2nd state employee health clinic opens in Billings
In his last year in office, Governor Schweitzer directed the creation of the first health care clinic for state employees in Helena. It was and still is a big deal. Now a second clinic in Billings. Another big deal. Coming soon, clinics in Miles City and the Deer Lodge Valley.
State opens 2nd health clinic for employees — in Billings
BY MIKE DENNISON GAZETTE STATE BUREAU – JUNE 5, 2013
HELENA — The state this week opened its second health center that offers primary care and wellness services exclusively for state workers covered by its employee health plan — this time in Billings.
The center, available to some 2,000 state employees and their dependents in the Billings area, opened Monday nine months after the state opened its first employee health clinic in Helena, where 11,000 state employees and their dependents live and work.
The first clinic has been popular, with usage 50 percent higher than projected, and the state wants to extend the concept to other employees around Montana, said Russ Hill, administrator of the state Health Care and Benefits Division.
“We’ve been very satisfied with the service, the care that’s provided and also with the movement that we’re seeing on wellness services,” he said Tuesday.
CareHere of Brentwood, Tenn., the private company that last year won the bid to operate the Helena clinic, also is operating the new health center at 1501 14th St. W. in Billings.
Hill said the state wants to open a health center next in Miles City and, eventually, one near Butte, Anaconda and Deer Lodge, the population area that has the second-highest concentration of state employees, after Helena.
Billings has the third-highest concentration of state workers of any metro area in Montana, he said.
Montana University System employees have a separate health plan and are not covered by the clinics.
The centers are open to employees and their dependents covered by Montana’s self-insured employee health plan.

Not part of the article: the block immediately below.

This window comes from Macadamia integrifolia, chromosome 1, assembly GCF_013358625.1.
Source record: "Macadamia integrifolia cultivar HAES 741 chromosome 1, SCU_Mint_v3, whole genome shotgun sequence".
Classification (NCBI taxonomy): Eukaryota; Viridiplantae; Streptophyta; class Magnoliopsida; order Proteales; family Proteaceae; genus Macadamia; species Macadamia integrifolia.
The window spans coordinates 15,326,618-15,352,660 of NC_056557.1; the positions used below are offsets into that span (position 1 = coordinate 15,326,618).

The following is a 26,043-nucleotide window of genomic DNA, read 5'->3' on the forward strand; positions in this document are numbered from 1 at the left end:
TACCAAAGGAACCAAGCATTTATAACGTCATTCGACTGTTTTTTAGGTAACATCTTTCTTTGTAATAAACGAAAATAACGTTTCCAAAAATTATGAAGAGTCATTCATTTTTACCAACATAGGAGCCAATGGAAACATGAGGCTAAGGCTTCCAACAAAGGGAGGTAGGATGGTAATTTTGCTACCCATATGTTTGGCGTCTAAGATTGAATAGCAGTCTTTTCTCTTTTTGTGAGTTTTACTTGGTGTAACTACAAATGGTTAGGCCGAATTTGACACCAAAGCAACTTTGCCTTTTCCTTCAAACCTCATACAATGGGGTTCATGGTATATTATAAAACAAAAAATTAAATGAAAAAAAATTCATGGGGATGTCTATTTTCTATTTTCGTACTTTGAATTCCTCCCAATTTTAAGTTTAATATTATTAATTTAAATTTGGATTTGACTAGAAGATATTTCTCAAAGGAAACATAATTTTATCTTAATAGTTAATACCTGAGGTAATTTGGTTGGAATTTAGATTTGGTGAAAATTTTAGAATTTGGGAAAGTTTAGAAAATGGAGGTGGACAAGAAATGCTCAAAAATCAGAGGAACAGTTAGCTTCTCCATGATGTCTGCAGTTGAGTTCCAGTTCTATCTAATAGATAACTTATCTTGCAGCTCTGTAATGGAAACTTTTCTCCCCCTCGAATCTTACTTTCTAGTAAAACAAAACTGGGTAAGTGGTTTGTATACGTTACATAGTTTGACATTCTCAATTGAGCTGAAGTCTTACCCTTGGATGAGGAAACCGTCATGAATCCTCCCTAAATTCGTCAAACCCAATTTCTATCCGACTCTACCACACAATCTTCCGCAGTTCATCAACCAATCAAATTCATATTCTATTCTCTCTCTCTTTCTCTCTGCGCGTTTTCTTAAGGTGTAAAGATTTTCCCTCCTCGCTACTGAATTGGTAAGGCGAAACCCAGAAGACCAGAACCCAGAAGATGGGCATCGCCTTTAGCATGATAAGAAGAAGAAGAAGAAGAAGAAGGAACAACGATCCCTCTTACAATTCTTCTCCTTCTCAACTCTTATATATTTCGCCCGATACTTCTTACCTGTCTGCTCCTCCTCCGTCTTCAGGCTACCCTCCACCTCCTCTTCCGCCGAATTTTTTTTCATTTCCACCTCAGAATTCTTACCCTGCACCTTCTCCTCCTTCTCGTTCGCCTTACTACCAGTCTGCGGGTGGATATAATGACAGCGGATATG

Former Gov. Brian Schweitzer unveiled the idea in early 2012, saying many private corporations set up health clinics dedicated to their employees to reduce the costs of health care and health insurance and create a healthier workforce.
The plan was not without controversy, as Republican legislative leaders said the Schweitzer administration was rushing into the plan without legislative approval.
Schweitzer, a Democrat, said such approval wasn’t needed, and that opening the clinics was just part of the state’s management of its employee health plan.
The new center in Billings has one full-time physician, a half-time nurse practitioner, nursing support, and two wellness coaches, including a dietitian, Hill said. It’s open Monday through Friday.
He said the state especially wanted to make a health center available to employees at the state Women’s Prison in Billings, because those with high-stress jobs there can benefit from wellness services.
The Helena center has four or five primary-care providers on staff daily, along with nursing staff, and has had 24,000 visits during its first nine months, Hill said — about 50 percent higher than projected. It recently expanded its hours to include 7:30 a.m. to 1 p.m. Saturdays.
Hill said it’s too early to determine whether the center has saved the state money or improved employee health, but that it has succeeded in one respect: 400 people covered by the health plan who hadn’t seen a physician in at least two years have come in for a visit.
“We’ve really been able to create access for folks who hadn’t utilized (medical) services,” he said.